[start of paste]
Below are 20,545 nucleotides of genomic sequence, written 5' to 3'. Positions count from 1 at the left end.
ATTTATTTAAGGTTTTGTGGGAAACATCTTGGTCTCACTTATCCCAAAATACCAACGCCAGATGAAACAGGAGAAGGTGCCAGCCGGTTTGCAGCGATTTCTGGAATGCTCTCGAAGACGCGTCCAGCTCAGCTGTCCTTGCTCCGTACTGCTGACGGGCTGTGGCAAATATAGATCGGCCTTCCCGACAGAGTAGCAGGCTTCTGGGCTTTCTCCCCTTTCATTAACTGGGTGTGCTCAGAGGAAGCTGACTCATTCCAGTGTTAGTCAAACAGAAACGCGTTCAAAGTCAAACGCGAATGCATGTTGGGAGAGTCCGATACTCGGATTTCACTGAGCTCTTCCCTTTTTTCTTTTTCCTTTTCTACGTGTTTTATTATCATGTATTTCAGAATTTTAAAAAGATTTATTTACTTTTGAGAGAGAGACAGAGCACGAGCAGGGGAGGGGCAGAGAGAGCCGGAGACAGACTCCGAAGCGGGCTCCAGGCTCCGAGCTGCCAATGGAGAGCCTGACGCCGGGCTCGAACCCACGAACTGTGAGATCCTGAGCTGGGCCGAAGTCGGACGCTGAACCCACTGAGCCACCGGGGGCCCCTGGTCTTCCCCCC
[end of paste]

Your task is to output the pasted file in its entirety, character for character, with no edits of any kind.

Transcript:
Below are 20,545 nucleotides of genomic sequence, written 5' to 3'. Positions count from 1 at the left end.
ATTTATTTAAGGTTTTGTGGGAAACATCTTGGTCTCACTTATCCCAAAATACCAACGCCAGATGAAACAGGAGAAGGTGCCAGCCGGTTTGCAGCGATTTCTGGAATGCTCTCGAAGACGCGTCCAGCTCAGCTGTCCTTGCTCCGTACTGCTGACGGGCTGTGGCAAATATAGATCGGCCTTCCCGACAGAGTAGCAGGCTTCTGGGCTTTCTCCCCTTTCATTAACTGGGTGTGCTCAGAGGAAGCTGACTCATTCCAGTGTTAGTCAAACAGAAACGCGTTCAAAGTCAAACGCGAATGCATGTTGGGAGAGTCCGATACTCGGATTTCACTGAGCTCTTCCCTTTTTTCTTTTTCCTTTTCTACGTGTTTTATTATCATGTATTTCAGAATTTTAAAAAGATTTATTTACTTTTGAGAGAGAGACAGAGCACGAGCAGGGGAGGGGCAGAGAGAGCCGGAGACAGACTCCGAAGCGGGCTCCAGGCTCCGAGCTGCCAATGGAGAGCCTGACGCCGGGCTCGAACCCACGAACTGTGAGATCCTGAGCTGGGCCGAAGTCGGACGCTGAACCCACTGAGCCACCGGGGGCCCCTGGTCTTCCCCCC